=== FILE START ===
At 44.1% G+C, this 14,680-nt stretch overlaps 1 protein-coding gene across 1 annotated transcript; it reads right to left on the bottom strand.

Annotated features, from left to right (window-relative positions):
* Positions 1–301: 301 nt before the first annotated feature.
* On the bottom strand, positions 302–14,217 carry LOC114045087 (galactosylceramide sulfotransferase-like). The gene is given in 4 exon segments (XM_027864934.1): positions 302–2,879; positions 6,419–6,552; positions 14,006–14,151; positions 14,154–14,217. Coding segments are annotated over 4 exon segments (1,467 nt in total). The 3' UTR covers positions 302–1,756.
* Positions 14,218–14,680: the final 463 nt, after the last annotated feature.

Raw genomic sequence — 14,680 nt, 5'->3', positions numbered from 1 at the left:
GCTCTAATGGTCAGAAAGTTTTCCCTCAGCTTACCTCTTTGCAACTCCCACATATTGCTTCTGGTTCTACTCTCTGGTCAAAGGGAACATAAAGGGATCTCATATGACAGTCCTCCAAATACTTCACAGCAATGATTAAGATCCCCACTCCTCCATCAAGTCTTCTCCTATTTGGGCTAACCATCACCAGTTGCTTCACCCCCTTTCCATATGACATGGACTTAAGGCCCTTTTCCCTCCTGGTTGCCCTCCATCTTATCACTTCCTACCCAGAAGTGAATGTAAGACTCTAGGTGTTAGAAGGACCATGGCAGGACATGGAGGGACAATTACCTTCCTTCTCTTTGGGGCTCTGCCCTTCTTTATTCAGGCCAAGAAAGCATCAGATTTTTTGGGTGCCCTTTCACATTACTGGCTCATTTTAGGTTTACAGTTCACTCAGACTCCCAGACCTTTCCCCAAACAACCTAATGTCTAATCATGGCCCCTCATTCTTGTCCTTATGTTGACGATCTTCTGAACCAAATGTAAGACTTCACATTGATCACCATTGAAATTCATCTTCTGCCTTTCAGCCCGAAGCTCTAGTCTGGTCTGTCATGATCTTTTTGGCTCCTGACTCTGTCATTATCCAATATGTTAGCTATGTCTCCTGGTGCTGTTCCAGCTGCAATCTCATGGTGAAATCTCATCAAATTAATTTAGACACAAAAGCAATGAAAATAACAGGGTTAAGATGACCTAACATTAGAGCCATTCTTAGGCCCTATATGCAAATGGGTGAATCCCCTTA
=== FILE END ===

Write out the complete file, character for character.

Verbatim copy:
At 44.1% G+C, this 14,680-nt stretch overlaps 1 protein-coding gene across 1 annotated transcript; it reads right to left on the bottom strand.

Annotated features, from left to right (window-relative positions):
* Positions 1–301: 301 nt before the first annotated feature.
* On the bottom strand, positions 302–14,217 carry LOC114045087 (galactosylceramide sulfotransferase-like). The gene is given in 4 exon segments (XM_027864934.1): positions 302–2,879; positions 6,419–6,552; positions 14,006–14,151; positions 14,154–14,217. Coding segments are annotated over 4 exon segments (1,467 nt in total). The 3' UTR covers positions 302–1,756.
* Positions 14,218–14,680: the final 463 nt, after the last annotated feature.

Raw genomic sequence — 14,680 nt, 5'->3', positions numbered from 1 at the left:
GCTCTAATGGTCAGAAAGTTTTCCCTCAGCTTACCTCTTTGCAACTCCCACATATTGCTTCTGGTTCTACTCTCTGGTCAAAGGGAACATAAAGGGATCTCATATGACAGTCCTCCAAATACTTCACAGCAATGATTAAGATCCCCACTCCTCCATCAAGTCTTCTCCTATTTGGGCTAACCATCACCAGTTGCTTCACCCCCTTTCCATATGACATGGACTTAAGGCCCTTTTCCCTCCTGGTTGCCCTCCATCTTATCACTTCCTACCCAGAAGTGAATGTAAGACTCTAGGTGTTAGAAGGACCATGGCAGGACATGGAGGGACAATTACCTTCCTTCTCTTTGGGGCTCTGCCCTTCTTTATTCAGGCCAAGAAAGCATCAGATTTTTTGGGTGCCCTTTCACATTACTGGCTCATTTTAGGTTTACAGTTCACTCAGACTCCCAGACCTTTCCCCAAACAACCTAATGTCTAATCATGGCCCCTCATTCTTGTCCTTATGTTGACGATCTTCTGAACCAAATGTAAGACTTCACATTGATCACCATTGAAATTCATCTTCTGCCTTTCAGCCCGAAGCTCTAGTCTGGTCTGTCATGATCTTTTTGGCTCCTGACTCTGTCATTATCCAATATGTTAGCTATGTCTCCTGGTGCTGTTCCAGCTGCAATCTCATGGTGAAATCTCATCAAATTAATTTAGACACAAAAGCAATGAAAATAACAGGGTTAAGATGACCTAACATTAGAGCCATTCTTAGGCCCTATATGCAAATGGGTGAATCCCCTTA